Forest Mapper: Parent Letter

Dear Bear Tavern 4th-Grade Parents,

My name is Gareth Russell, and I am a Professor at the New Jersey Institute of Technology (NJIT). A small group of undergraduates at NJIT is working with me to develop an iPhone app for scientific research. The app, called Forest Mapper, will attempt to identify trees from images of the trunk, and store the identification alongside the location to enable the efficient mapping of forests.

The identification part will use a neural network that has been trained on a database of images of tree trunks, and that is why I am writing. I live in the school district, and two of my own children — now finishing 7th grade at Timberlane — went to Bear Tavern. So I reached out to Mrs. Overman, one of their teachers, to see if the BT students would be interested in helping with this project. After some discussion, we decided that it would make a great project for the 4th-grade students to end the year with. So this letter is to tell you about what the students will be doing, and how you can help them.

The students’ task is to collect pictures of tree trucks, from any of 24 species that are quite common in our local forests, and submit them to our database. Of course there is a specific way to do this, and in class on Monday (June 7th) the students went out into the woods at the edge of the Bear Tavern woodlot to practice, using their Chromebooks to take the pictures and then uploading them when they got back into the classroom. The procedure is on this page, and there is also a video explaining the process.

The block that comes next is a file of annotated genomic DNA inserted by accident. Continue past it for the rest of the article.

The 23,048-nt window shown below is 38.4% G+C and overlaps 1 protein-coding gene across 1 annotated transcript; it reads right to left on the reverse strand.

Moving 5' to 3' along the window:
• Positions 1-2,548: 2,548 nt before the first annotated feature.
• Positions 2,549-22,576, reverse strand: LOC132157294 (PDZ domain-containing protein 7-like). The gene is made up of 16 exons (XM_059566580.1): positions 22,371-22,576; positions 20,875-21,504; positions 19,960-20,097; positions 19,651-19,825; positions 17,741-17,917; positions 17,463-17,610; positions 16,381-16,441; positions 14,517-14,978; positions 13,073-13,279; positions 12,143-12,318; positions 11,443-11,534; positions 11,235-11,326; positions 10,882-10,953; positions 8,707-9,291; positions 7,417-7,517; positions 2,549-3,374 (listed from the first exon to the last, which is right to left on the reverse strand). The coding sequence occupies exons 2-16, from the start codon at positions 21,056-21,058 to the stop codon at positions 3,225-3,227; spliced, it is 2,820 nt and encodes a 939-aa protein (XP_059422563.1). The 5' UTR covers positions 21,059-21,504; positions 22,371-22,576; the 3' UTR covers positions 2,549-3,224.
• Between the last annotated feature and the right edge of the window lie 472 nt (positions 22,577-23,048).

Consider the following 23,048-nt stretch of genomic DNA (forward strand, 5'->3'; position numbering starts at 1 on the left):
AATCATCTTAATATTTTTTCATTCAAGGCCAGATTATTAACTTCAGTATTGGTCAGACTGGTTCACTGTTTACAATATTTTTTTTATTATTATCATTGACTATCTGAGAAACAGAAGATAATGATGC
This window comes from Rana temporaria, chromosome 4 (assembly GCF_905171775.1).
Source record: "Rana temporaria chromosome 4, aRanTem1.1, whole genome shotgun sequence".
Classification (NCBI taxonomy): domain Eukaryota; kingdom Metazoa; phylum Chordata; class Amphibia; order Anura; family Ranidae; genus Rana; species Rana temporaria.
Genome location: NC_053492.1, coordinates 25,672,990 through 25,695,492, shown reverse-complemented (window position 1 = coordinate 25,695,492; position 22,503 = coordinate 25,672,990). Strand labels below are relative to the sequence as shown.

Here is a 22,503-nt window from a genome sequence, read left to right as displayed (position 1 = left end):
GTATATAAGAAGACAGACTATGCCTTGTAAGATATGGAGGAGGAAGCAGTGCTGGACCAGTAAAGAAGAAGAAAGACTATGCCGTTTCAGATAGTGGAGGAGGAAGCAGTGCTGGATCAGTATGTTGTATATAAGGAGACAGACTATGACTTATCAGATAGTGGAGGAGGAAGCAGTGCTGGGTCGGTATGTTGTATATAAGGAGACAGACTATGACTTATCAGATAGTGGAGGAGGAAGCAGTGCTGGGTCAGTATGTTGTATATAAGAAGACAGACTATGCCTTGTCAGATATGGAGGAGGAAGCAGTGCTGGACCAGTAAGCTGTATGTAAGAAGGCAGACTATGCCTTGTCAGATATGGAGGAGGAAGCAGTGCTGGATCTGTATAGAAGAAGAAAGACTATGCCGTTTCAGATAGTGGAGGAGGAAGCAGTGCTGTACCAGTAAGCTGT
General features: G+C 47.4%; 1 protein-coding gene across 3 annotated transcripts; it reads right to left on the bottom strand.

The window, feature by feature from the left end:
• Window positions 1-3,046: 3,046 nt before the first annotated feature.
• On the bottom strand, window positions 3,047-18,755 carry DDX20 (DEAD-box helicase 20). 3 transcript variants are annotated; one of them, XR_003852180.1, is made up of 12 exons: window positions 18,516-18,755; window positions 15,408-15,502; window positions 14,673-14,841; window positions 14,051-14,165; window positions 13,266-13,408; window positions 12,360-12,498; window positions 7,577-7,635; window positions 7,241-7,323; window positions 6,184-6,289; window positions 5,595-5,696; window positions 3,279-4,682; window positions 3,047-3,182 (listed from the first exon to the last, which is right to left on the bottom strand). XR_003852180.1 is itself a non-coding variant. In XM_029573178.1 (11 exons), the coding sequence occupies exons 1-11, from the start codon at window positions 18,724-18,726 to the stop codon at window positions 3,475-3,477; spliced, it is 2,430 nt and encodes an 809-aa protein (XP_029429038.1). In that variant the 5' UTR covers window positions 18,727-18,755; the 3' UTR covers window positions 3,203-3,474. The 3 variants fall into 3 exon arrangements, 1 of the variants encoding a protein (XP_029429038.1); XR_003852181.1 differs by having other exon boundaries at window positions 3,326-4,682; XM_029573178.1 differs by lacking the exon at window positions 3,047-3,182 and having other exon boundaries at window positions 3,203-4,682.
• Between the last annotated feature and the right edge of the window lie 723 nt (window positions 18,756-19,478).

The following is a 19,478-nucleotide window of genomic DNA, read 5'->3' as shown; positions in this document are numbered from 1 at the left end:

Where do you come in? Now the students know what to do, the project is a scavenger hunt! The idea is that students will make a trip or two (or three…) to their favorite local parks or nature reserves, look for those species, and photograph them. And of course they will need your help to get there, and to do it safely.

In true scavenger hunt fashion, we are making it a game! There is an online ‘leaderboard’ which will show how many pictures have been taken by each student. There is also a point-scoring system, in which all pictures start out worth one point each, but the value of pictures a) increases as we get closer to the overall goal (100 pictures of each species), and b) as some common species get lots of pictures; then the value of those will decrease and the value of pictures for the other, rarer species will increase. The last few pictures can be worth up to 10 points each! Below the leaderboard is a constantly-updated list of how much the ‘next picture’ is worth for each species.

There is no minimum, and no part of your student’s grade will depend on this: the goal is simply to encourage them to get outside and learn about about our local forests and the great tree diversity within them, while simultaneously to contributing to a college-level research project. The plan is meet with the students again at the beginning of 5th grade, to give them the results, demonstrate the app and how it works, and hand out some prizes! 

Sincerely,

Gareth Russell

Associate Professor, New Jersey Institute of Technology